Roadwork FAQ's

To report a problem regarding streets, roadworks or issues on the transport network or to provide feedback you can:

Phone 03 941 8999 or 0800 800 169 or

Fax (03) 941 8033 or

Email: info@ccc.govt.nz or

Write to Christchurch City Council, PO Box 73010, Christchurch 8154 

Roadwork FAQ’s

Why are so many main routes closed at once? Are the works co-ordinated?

The need to undertake work on a number of key arterial routes at the same time is as a result of the need to sequence work to ensure the horizontal rebuild is completed, in order to support the rest of the Central City development. This infrastructure has to be delivered before the vertical rebuild can be completed.

The Road Controlling Authorities (NZ Transport Agency and Christchurch City Council) and their partners including Otakaro and SCIRT continually review the locations of all roadwork sites and the impact on the network.

These authroities are working hard to ensure they have a fully coordinated forward works programme. Extensive network modelling and traffic engineering is undertaken in order to evaluate the impacts of the roadworks.

A number of initiatives are underway to try and mitigate the impacts of the work programme and we are using multiple channels to provide road users with the most relevant and timely information that we can.

Why don’t roadwork crews work 24/7 to get the work done quicker?

Some crews do work at night where it is safe and practical to do so. For example, CCTV footage inside pipes or brick barrel pipe lining often has to happen when the liquid level in pipes is low – when most people are in bed. 

But wherever possible, night work is minimised for good reasons, including:

• Brightly-lit roadworks and noisy machinery are intrusive on the community, add to people’s stress levels and keep them awake.
• Night work is more dangerous for both road users and workers.
• Most work sites involve repairs to services under the road surface. This involves working in trenches, often in unstable ground, with moving plant and equipment. It is difficult to light these work spaces adequately at night to make them safe.
• The infrastructure rebuild is a five-year programme, so the health and quality of life of the  road workers is important. Just like all of us, they need to get home and see their family and friends each night.

When will the rebuild be completed?

The horizontal infrastructure rebuild has predominantely been completed as of the end of 2016. The work programme has been prioritised over five years with funding allocated based on the consistent delivery of projects.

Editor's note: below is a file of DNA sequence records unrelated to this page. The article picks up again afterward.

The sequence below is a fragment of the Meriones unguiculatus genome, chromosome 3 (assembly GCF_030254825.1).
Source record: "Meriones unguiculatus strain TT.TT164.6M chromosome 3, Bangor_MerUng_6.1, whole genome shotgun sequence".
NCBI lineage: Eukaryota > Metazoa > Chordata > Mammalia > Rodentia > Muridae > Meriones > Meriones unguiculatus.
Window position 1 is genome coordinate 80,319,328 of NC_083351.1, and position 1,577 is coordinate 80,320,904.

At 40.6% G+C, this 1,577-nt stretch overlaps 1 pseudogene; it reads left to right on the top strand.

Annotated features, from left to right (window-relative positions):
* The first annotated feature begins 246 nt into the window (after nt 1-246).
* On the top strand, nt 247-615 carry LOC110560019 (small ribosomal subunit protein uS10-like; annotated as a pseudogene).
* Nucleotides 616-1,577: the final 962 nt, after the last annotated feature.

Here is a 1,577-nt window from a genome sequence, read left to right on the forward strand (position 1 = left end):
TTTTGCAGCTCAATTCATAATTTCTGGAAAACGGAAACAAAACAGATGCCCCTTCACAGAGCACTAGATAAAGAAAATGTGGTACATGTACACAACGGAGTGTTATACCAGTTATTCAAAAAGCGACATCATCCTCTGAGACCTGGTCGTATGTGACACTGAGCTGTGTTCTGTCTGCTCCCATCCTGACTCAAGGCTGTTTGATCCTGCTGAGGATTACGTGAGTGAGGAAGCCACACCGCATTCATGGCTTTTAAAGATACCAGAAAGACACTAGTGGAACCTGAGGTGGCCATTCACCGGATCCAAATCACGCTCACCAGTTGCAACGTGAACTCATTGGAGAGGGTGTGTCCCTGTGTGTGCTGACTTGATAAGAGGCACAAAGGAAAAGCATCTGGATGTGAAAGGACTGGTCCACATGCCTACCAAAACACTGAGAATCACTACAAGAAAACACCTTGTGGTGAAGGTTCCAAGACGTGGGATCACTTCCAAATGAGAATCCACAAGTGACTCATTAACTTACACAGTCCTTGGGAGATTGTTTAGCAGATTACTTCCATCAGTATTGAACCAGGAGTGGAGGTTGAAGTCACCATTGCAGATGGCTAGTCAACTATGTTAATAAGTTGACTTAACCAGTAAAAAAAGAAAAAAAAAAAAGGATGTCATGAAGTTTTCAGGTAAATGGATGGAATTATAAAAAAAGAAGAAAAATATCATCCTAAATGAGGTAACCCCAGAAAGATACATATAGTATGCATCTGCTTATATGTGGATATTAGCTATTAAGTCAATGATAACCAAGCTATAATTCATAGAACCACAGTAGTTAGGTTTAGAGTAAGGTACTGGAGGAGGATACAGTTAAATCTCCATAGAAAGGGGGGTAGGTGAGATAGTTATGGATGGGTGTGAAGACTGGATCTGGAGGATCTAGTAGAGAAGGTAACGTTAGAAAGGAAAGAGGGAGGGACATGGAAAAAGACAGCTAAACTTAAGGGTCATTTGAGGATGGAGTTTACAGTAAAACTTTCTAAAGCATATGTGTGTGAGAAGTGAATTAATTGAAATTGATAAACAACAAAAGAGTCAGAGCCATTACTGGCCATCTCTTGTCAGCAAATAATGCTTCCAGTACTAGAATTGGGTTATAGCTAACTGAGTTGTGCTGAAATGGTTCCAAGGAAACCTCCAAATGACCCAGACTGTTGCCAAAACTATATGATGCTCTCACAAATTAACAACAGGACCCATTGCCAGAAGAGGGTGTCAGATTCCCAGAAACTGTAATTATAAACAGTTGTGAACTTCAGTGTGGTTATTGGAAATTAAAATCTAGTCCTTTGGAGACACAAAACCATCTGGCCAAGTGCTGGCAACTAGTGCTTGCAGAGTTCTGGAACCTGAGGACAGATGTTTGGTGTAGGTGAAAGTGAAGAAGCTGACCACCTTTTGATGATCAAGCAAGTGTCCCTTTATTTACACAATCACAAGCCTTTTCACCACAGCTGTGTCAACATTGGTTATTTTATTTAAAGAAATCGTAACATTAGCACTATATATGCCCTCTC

Work is carefully planned, balancing conflicting needs, including keeping traffic moving, and sequenced within available budget constraints.

What additional measures are implemented to speed up the delivery of the roadworks programme on busy arterial routes?

Where it is safe to do so, more work crews will work on the same project.  However the work area limits the number of crews that can practically work on one project.

Construction equipment and the need to move large amounts of material in trucks create their own logistical and safety issues.

Why is work being undertaken on so many streets in the central city at once?

The vertical (buildings) rebuild of our city centre has now started, however the fresh water, wastewater and stormwater pipes which will service our new city need to be in place in the road corridors before some areas of this work starts. The Christchurch City Council will work with Otakaro, other organisations and land owners to co-ordinate the repair of infrastructure.

Why do you have speed limits in place through roadwork sites?

Speed restrictions are important for a number of reasons. They help protect the workers, prevent windscreen breakage from loose chips, and reduce the chances of drivers losing control on an unfinished or damaged road surface. They also help to ‘settle in’ the road surface, as travelling too fast can damage new seal, resulting in additional delays if repairs have to be carried out.

Motorists who exceed the speed restrictions are breaking the law and putting road workers, themselves, and other motorists at risk.

Often speed restrictions remain in place for reasons that aren’t immediately obvious, for example, even when work is not happening the speed restriction signs will remain in place for safety reasons, or to protect the new surface while it beds in after the resealing is complete.

These are also in place for your safety, the safety of the road crews and to prevent potential damage to your vehicle. Road users are asked to slow down when you drive through a site where crews are working.

Why is the road still closed to traffic yet no one working on the resealing?

If the road looks brown or dusty or muddy then it’s likely that contractors are waiting for the new seal to set before they let cars, trucks and bikes drive over it.